Aegon restores service level as group profits slump
Adrian Grace, chief executive, (pictured) said that between July and December “significant strides” were made and resources thrown at addressing service issues.
“By the end of the year core operational services had returned to target levels,” he said in the Edinburgh-based company’s half-year statement.
“The focus now for the Aegon Platform is on ensuring we provide the enhancements that advisers have requested and migrating the Nationwide book of business. We are clear on the functionality that needs to be prioritised for the coming months and beyond this have a continual programme of improvements planned for the service.”
Mr Grace said that in the second half of 2018 the business also focused on extending the relationship with Atos which currently services Aegon’s 500,000 protection customers. The firm announced a 15 year contract for Atos to service and administer existing customers which it hopes will improve customer service for around 1.4 million customers with a multitude of different policy types.
Financial performance and strategy
The restoration of service performance in the UK business came against a difficult trading period for the group which reported an 8.1% drop in underlying pretax profit for the second half of 2018, missing estimates. It came in at €1.01 billion for the six-month period ended 31 December.
Net profit fell 83% in the second half of 2018 after a challenging period in which the company was hit by market turmoil.
The Dutch insurance and asset-management company said it made a net profit of €253 million compared with €1.45 billion in the year-earlier period.
Group CEO Alex Wynaendts said in a statement: “The second half of 2018 was challenging, as we experienced a significant decline in the markets towards the end of the year.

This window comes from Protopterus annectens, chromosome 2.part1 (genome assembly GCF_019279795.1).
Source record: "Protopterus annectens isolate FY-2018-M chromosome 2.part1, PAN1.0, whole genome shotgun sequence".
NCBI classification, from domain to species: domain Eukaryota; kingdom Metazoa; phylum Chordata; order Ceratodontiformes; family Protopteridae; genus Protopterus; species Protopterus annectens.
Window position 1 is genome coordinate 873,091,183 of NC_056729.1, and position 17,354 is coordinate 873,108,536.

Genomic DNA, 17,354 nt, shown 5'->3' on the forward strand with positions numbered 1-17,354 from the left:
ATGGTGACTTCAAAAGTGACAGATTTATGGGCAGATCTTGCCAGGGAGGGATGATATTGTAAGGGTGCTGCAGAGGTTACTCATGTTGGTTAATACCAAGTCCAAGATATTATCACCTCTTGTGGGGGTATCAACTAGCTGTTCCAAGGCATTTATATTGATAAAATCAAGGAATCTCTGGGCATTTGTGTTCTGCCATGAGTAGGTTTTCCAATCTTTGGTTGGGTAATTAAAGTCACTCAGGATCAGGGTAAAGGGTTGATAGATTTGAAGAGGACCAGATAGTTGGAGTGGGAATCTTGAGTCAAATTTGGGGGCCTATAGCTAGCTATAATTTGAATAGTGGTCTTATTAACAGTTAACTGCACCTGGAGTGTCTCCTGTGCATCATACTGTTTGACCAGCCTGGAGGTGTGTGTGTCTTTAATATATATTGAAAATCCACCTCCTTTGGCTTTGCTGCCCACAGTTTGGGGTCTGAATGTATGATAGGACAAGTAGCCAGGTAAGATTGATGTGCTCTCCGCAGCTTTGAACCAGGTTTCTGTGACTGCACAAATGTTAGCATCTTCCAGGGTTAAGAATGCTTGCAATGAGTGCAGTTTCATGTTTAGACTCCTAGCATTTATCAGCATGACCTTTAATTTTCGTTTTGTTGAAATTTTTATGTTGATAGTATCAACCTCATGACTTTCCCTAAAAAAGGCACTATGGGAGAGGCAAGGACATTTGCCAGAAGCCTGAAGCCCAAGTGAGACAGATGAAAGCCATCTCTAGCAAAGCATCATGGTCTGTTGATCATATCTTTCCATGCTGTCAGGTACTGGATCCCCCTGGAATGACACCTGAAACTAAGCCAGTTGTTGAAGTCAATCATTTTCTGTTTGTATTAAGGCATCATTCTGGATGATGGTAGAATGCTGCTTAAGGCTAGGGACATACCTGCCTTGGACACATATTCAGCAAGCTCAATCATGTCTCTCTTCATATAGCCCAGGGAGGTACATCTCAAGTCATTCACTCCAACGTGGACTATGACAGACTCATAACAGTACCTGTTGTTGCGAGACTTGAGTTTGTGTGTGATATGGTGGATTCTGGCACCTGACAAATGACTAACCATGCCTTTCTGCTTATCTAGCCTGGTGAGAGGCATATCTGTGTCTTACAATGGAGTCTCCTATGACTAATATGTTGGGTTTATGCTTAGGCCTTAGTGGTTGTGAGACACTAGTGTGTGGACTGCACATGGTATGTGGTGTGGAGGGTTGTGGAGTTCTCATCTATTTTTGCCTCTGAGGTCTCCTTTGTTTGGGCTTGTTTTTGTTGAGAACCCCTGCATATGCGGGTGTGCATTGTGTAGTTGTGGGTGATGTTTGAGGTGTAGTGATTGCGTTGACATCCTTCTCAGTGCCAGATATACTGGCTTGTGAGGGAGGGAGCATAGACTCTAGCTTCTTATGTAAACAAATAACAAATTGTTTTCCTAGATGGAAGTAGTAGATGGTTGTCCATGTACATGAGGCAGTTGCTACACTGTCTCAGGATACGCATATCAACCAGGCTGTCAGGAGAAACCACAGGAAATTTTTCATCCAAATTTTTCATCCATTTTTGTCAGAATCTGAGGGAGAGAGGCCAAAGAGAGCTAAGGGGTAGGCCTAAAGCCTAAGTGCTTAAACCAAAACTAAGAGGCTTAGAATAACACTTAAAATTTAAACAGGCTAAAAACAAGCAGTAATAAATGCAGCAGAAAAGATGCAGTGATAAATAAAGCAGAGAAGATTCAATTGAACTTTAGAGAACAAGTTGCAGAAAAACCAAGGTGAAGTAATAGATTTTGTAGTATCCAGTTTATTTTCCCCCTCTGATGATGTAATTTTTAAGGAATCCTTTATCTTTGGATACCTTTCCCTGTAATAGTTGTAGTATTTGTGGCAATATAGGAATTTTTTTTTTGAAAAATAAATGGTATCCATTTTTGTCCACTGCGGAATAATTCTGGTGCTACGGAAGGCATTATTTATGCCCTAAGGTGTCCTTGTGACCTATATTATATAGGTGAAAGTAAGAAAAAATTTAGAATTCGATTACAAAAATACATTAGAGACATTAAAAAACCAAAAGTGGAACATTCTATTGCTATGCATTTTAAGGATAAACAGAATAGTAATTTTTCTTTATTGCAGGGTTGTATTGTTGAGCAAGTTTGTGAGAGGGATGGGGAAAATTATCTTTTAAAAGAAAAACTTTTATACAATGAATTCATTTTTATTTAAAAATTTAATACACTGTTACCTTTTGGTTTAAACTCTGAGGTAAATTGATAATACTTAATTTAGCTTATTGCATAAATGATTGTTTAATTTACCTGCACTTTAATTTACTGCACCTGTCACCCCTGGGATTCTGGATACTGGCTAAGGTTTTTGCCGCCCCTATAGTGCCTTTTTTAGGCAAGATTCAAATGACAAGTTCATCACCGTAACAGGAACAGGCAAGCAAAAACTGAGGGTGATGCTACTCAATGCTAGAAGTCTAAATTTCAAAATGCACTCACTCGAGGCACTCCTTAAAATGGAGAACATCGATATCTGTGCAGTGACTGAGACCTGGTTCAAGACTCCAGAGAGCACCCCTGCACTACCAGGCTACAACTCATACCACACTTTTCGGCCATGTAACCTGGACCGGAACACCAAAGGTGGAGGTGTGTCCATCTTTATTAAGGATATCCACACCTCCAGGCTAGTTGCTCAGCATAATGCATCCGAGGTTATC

“This affected the value of our customers’ investments, and thereby, the results of our administration and services businesses.”
In the second half of the year Aegon UK delivered earnings of £53m taking it to £110m for the year as a whole. Total assets under administration reached £158.5bn, with platform assets totalling £128bn.
Mr Grace said: “This was a strong performance against a backdrop of relatively volatile stock markets, and a slowdown in the DB transfer market and reflects both the diversified nature of Aegon’s business and a consistent strategy in our core markets.
“As an intermediated business, our focus is firmly on supporting the needs of advisers and their individual and employer clients, by providing pensions, investments and protection products through our digital platform services.”
Mr Grace said there is “significant momentum” behind Aegon’s workplace savings business following the completion of its acquisition of BlackRock’s defined contribution business last year.
The large scheme specialist capability acquired complements Aegon’s existing workplace savings and wealth credentials.
“We expect the workplace business to benefit both from rising pension contributions associated with auto-enrolment, the continued trend from single employer to master trust schemes which are increasingly popular with employers and their advisers and the continued move away from defined benefit provision.
“2019 will represent a major milestone for the master trust market with all trusts having to gain authorisation from the Pensions Regulator to ensure they meet new standards.
“Securing this authorisation is one of our priorities for the year along with building on initiatives to better engage workplace savers with their pensions through a combination of proposition enhancements and communications campaigns.”
The digitisation of Aegon’s protection service in the first half of 2018 has made it simpler and quicker for advisers to apply for cover for their clients and has led to a significant uptick in business, said the company, with new customer numbers up 36% in 2018 compared with the previous year.
Mr Grace added: “With individuals increasingly expected to plan for their own financial futures, against a backdrop of political and economic uncertainty, we are seeing a split between the haves and the have nots – those with and without access to an adviser.
“In recent regulatory reviews including on pension freedoms and investment platforms, the FCA’s main focus has been on new interventions to protect those who go it alone without advice. While these protections are important, I’d much rather see the regulator focus on how to give more people access to the financial advice they need to optimise their future financial wellbeing.
“The Financial Advice Market Review, a previous Government / FCA initiative to ‘close the advice gap’ is being reviewed later this year and all parties need to work together to look for ways to truly deliver on what has proved an elusive, but very important goal. “